HRANA: Have your children been presented by an attorney during this trial? If yes, has he been notified that the death sentence will be carried out tomorrow?
Ms. Fathi: No one including the attorney, my sons and I were told that the sentence will be carried out. The written notice for the execution has not been given to the attorney either. Their excuse for not notifying us has been that because of security considerations, there is no need for us or the attorney to be notified about the content and details of each case.
HRANA: What efforts have been made to stop this execution?
Ms. Fathi: We have gone everywhere including to the Sentence Enforcement Unit and the Pardon and Amnesty Commission. No matter where we’ve gone, the answer has been negative, and no one has showed us the verdict. I said, “Do I have the right or not to know for what crime my sons are being executed?” This is where I stand…
My sons’ attorney is Mr. Ahad Dehnavi who was the counsel of record superficially for a year. However, in the past year, not only the court hasn’t recognized him as my sons’ counsel, the authorities haven’t allowed him to do anything even after the ruling by the Supreme Court. He was also present in court but wasn’t permitted to defend his clients. No one read my sons’ medical record. The judge even didn’t know that one of my sons was married. The existing records from the lower court show this fact. To make a long story short, the verdict was predetermined…
HRANA: Have you visited your sons in the last few days?
Ms. Fathi: Before they were transferred to ward A-T of Dastgerd prison in January 2011, we weren’t allowed any visits for six months. Afterwards, they allowed booth visits once a month, but since my sons are taken to solitary confinement once in a while, prison visits are cancelled. For example, they were in solitary confinement all of the month of Ramadan. Under such circumstances, I still went to prison to see them. Once the warden interfered and brought them out of the solitary confinement so that I can see them.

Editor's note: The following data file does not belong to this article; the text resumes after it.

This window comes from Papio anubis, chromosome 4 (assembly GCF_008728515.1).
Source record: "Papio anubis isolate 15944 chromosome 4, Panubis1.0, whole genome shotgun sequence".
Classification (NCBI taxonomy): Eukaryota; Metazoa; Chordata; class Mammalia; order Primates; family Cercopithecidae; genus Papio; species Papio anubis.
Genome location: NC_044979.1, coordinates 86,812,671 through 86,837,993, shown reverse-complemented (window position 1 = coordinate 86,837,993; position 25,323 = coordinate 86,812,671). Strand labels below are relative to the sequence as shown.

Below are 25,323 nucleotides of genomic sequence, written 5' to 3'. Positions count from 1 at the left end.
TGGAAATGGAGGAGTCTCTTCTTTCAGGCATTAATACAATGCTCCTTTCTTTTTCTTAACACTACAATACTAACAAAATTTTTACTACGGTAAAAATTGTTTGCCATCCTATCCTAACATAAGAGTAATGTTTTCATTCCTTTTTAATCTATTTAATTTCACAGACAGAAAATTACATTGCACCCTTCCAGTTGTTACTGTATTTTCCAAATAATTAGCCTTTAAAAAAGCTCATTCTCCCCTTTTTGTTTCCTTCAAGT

The majority of prison officials were in shock when the sentence was announced. They couldn’t believe that such a verdict was issued and even helped us write pardon and clemency requests.
HRANA: During their incarceration, have your children been tortured? Have you noticed anything during your visits?
Ms. Fathi: Yes, for the same reason, a complaint has been written and given to the prosecutor’s office. There are marks from torture remaining on both of my sons’ bodies. During their initial incarceration, my sons were even threatened with rape and sexual harassment. The chief of police had a conversation with my son’s wife and asked her a few totally personal questions. I am ashamed to repeat what was asked.
My daughter-in-law filed a complaint with court in Esfahan, but instead of investigating the allegations of torture, they interrogated and threatened my daughter-in-law. Our complaints filed with different law enforcement units yielded no results. In January, when we went to the police department in Esfahan, we were told that they couldn’t investigate our complaints. They said exactly these words, “These individuals were tortured because the judge ordered it.”
HRANA: During the interview, you mentioned that the verdict was predetermined. Basically what was the reason for issuing this verdict?
Ms. Fathi: I don’t know the reason either. The only thing that I can say is this: Politics has been involved. Let’s assume that the allegations of armed robbery are true. When no one has been killed, or even a drop of blood hasn’t been spilled, why would they charge my sons with Moharebeh? They arrested seven people. Does the charge of Moharebeh fit this crime?
If the verdict wasn’t politically motivated, why was their first question from my sons about their uncle and his whereabouts? Their uncle was a political prisoner in the 80’s, and he was given the death penalty which was reduced when Mr. Montazeri had advocated amnesty and pardon for the prisoners. As a result, my brother served five years in prison and then left Iran. Interestingly, he left the country legally. Now, you judge for yourselves: What could be the connection between someone who was convicted in 1981 and served his time and my sons’ case?
HRANA: Which government organization arrested your sons? When and where did the arrests took place?
Ms. Fathi: In 2010, on March 27th or 28th, they were arrested by the police in Chalus County [Mazandaran Province]. They spent five months in police custody in Esfahan where they were physically tortured by Qodratollah Rahimi, Colonel Hosseinzadeh and Lt. Bahrami. The police even came to our house and interrogated my daughter-in-law and me. All of my sons’ trials have been held in Esfahan.
HRANA: At the end, if there is anything else you would like to add, please go ahead.
Ms. Fathi: Nothing in particular is left to say. The only thing I would like to ask is this: Please don’t refrain from doing something if you can and also disseminate our story in the media…